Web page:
Byline: Deborah S. Hartz
It's kitchen magic. From one simple yeast dough you can make garlic rolls, pizza, Italian bread, bread sticks or focaccia. It's easy.
That is, if cooking teacher Richard Cingolani demonstrates the technique. He's also the executive chef at the soon-to-open Angelica Cafe in Wilton Manors, Fla.
He's been using this recipe since 1983, when he owned Cingolani Cucina in Pompano Beach, Fla.
"It's amazing that I have had a long career as a chef, and here I am still making pizza and garlic rolls," says Cingolani as he shows us how to turn a strip of dough into a rich garlic-coated knot or a crisp stick.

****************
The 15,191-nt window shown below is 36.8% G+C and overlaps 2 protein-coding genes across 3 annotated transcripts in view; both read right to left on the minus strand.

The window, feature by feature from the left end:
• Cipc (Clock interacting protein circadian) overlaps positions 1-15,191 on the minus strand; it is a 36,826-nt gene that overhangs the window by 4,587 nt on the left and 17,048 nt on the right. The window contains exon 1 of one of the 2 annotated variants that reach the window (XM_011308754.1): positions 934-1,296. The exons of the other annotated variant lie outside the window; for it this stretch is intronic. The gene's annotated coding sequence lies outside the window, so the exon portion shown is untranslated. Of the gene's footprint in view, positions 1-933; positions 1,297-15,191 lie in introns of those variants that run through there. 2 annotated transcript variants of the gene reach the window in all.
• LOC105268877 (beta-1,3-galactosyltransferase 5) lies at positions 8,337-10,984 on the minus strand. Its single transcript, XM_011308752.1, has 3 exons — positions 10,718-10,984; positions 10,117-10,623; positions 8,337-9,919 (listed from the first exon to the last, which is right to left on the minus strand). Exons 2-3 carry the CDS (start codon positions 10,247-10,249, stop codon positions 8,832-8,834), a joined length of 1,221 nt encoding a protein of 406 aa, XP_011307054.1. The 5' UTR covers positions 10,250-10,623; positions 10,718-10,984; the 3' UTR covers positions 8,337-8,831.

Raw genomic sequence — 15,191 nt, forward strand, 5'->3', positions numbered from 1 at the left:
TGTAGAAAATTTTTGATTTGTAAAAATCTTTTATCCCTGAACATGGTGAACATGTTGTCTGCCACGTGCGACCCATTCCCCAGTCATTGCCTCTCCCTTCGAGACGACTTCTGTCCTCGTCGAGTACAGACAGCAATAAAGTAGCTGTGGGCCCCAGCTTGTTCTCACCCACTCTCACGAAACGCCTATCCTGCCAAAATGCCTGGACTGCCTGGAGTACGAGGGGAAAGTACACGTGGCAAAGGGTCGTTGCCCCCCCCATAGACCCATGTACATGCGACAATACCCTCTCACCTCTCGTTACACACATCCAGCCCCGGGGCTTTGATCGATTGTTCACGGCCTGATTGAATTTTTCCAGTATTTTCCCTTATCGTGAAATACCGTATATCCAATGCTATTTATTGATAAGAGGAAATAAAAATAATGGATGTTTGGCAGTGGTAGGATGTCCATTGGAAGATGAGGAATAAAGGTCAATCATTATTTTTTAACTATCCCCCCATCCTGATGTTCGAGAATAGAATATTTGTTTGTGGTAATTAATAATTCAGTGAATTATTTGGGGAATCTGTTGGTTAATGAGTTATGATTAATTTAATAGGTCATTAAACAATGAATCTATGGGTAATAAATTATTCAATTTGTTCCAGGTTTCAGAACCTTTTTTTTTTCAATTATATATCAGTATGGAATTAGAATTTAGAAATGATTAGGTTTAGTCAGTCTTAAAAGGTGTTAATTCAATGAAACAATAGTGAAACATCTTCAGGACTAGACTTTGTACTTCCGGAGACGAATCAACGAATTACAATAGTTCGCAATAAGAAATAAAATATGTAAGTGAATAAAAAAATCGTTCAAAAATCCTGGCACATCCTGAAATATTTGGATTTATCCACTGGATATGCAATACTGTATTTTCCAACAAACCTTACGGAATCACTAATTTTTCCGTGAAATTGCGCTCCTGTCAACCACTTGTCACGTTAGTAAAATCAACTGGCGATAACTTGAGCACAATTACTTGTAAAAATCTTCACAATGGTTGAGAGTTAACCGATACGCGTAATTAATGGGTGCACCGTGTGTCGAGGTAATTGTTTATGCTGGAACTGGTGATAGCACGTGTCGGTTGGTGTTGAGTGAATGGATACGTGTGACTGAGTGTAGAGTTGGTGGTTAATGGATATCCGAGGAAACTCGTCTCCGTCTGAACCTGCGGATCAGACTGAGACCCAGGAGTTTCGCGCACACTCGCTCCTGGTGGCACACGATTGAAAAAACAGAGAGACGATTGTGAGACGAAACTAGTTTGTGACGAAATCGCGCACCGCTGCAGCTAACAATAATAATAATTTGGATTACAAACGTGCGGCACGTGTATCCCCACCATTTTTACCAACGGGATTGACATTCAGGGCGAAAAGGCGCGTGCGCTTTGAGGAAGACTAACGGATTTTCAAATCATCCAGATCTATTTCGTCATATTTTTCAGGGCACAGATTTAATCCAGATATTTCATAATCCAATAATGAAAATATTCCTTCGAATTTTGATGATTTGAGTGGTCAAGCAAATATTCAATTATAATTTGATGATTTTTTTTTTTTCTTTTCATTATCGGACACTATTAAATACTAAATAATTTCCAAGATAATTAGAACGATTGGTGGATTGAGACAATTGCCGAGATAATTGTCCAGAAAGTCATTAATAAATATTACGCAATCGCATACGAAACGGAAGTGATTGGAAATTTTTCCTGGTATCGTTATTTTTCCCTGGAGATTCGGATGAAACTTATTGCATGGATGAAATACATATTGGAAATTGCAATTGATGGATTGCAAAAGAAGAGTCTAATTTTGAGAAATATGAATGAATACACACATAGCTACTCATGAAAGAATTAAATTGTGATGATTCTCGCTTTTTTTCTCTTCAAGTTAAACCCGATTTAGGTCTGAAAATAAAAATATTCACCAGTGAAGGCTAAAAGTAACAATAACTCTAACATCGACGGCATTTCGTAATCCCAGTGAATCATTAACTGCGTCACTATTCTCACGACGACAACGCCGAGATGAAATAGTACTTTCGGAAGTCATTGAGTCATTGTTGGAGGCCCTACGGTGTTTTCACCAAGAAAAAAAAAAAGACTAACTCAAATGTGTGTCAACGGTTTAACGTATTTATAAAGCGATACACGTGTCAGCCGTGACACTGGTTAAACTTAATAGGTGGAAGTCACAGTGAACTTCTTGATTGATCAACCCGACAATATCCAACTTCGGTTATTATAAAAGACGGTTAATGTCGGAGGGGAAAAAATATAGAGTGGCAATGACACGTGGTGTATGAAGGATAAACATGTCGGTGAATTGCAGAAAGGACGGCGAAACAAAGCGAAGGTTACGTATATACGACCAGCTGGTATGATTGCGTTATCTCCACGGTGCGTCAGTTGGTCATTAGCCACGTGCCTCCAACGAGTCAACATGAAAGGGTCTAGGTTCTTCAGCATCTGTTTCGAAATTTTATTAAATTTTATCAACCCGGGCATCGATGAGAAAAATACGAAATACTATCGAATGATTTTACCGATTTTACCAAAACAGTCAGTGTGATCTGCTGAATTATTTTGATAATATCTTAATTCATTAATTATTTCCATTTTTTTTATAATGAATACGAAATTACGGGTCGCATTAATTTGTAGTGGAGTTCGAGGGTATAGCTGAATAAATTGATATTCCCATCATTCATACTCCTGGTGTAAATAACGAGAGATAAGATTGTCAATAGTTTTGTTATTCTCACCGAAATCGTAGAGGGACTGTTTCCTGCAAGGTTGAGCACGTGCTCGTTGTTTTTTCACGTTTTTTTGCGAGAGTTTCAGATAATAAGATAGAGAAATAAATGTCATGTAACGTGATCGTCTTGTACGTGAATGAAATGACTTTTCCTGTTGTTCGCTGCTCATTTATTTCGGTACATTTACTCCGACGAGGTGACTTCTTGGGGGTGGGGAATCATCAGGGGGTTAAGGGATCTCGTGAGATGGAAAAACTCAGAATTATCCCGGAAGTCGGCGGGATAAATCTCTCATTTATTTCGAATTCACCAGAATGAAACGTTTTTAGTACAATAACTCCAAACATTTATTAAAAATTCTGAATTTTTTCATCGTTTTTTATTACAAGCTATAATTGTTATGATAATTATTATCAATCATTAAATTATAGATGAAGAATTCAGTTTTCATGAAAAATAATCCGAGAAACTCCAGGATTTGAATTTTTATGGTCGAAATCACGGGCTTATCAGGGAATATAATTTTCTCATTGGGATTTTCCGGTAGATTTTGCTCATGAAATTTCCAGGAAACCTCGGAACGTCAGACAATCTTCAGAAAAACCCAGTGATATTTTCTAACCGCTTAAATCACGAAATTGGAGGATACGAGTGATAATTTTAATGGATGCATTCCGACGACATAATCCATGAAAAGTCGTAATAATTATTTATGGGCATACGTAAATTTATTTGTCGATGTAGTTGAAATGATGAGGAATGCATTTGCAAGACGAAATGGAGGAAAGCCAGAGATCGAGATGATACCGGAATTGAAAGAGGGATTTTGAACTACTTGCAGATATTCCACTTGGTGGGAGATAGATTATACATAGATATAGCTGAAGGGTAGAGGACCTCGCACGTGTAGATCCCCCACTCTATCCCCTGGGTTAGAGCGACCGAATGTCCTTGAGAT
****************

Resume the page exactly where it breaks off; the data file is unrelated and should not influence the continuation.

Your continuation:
Here's what you need to make this versatile but simple dough:
Equipment: An electric mixer or food processor fitted with the metal blade makes mixing and kneading this yeast dough even easier. Of course, if you don't have either you can do both processes by hand.
Yeast: Yeast is a growing single-cell organism that converts its food (in this case, sugar) into carbon dioxide, the gas that makes bread rise. Active dry yeast that you buy in the small envelopes is probably what you will use in this recipe. Those gray particles are alive but dormant because they have been dried. To multiply and grow, yeast needs moisture, food and warmth.
Water: You need 105- to 110-degree water to "wake up" or reactivate dried yeast. "If you are going to err, do it on the side of making the water too cold so you don't kill the yeast with heat," Cingolani says.
Sugar: In this recipe, sugar is the food that feeds the yeast. The relatively large amount of sugar in this dough means it will rise rapidly because there's lots of food for the yeast to turn into carbon dioxide.
When the warm …